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US business groups voice relief at revival of talks

By Zhao Huanxin in Washington | China Daily | Updated: 2019-06-30 14:17
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Major US business groups said on Saturday that they were encouraged and relieved that the economic teams of United States and China will restart talks and that Washington will not impose new tariffs on Chinese imports.

They also expressed the hope that the progress made at a meeting of the two countries' leaders will lead to the end of the trade war.

"The US-China Business Council and its members are pleased that the United States and China have agreed to get back to the negotiating table on trade issues and to postpone further escalation of their tariff battles," the business council said in Washington, hours after Chinese President Xi Jinping and US President Donald Trump met on the sidelines of the G20 Osaka Summit.

"We're going to work with China where we left off," Trump said on Saturday. He said he will allow US companies to sell some components to Huawei, the Chinese telecom giant that was put on a US Commerce Department blacklist last month on national security grounds.

The US-China Business Council represents about 200 US companies that do business with China, including Apple and Microsoft. It also includes chipmakers Intel and Qualcomm, which had earlier said they would stop selling supplies to Huawei "until further notice".

John Neuffer, president and CEO of the Semiconductor Industry Association, said the progress made at the presidential meeting in Osaka was good news for the semiconductor industry, the overall tech sector, and the world's two largest economies.

"We are encouraged the talks are restarting, and additional tariffs are on hold. We look forward to getting more detail on the president's remarks on Huawei," he said on Saturday.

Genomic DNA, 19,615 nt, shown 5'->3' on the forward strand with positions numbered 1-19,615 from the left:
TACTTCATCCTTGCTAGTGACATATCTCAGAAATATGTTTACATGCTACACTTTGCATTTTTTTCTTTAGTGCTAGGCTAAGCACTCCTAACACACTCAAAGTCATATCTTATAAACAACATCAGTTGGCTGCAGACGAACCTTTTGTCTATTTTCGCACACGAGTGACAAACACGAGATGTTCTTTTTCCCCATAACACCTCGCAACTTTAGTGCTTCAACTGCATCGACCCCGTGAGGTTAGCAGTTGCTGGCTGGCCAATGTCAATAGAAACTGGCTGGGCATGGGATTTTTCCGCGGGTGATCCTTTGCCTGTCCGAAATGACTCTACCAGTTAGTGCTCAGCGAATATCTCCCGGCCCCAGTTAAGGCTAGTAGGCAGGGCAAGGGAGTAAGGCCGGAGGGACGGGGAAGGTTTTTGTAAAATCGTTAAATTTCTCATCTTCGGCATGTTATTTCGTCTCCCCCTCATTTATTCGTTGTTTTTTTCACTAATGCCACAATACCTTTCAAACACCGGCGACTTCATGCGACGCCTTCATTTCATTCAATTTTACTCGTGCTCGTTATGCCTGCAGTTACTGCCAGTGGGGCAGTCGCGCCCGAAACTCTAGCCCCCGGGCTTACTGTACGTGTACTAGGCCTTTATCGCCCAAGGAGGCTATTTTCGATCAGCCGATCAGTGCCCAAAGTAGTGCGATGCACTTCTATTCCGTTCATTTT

The association, which represents companies that account for 95 percent of semiconductor production in the US, has been opposing tariff escalation on Chinese imports.

At a hearing on June 18 on the planned 25 percent tariffs for an additional $300 billion worth of Chinese goods, Devi Keller, the association's director of global policy, said, "If tariffs on key consumer IT products are implemented, the economic consequences for the US IT industry will be crippling."

At least 300 US companies and trade groups attended the seven-day hearings, and the overwhelming majority of them lamented that additional tariffs would raise consumer prices, disrupt supply chains and potentially ruin businesses.

Also on Saturday, Gary Shapiro, president and CEO of the Consumer Technology Association, said Trump "wisely" decided against imposing more tariffs on China.

"But we still need a trade deal that removes all tariffs-which are simply taxes paid by US consumers and businesses," Shapiro said in a statement.

Jason Oxman, president and CEO of the Information Technology Industry Council, said his organization, the "global voice of the tech sector", was "relieved" that Trump had reconsidered his threat to impose additional tariffs.

"Given the size and influence of both the US and Chinese economies, we must address and resolve our differences in the interest of the global economy," Oxman said.

"We urge both sides to continue to confer in good faith and conclude a deal that addresses long-standing tech trade issues and moves toward a more open and reciprocal US-China economic relationship," he said.

Other organizations also expressed optimism and hope that the US and China can reach a deal.

Myron Brilliant, executive vice-president and head of international affairs at the US Chamber of Commerce, said the organization hopes Beijing and Washington are now prepared to "go the last mile" to achieve an agreement.

The National Retail Federation, a leading opponent of tariffs in the US, said it hoped that progress made during talks between the two presidents lead to the end of the two countries' trade war.

"Pulling back from the brink of further tariff escalation is a good sign for retailers and their customers, and we look forward to continued progress in the talks with China so that further tariffs can be avoided and existing ones lifted," said David French, the National Retail Federation's senior vice-president for government relations.

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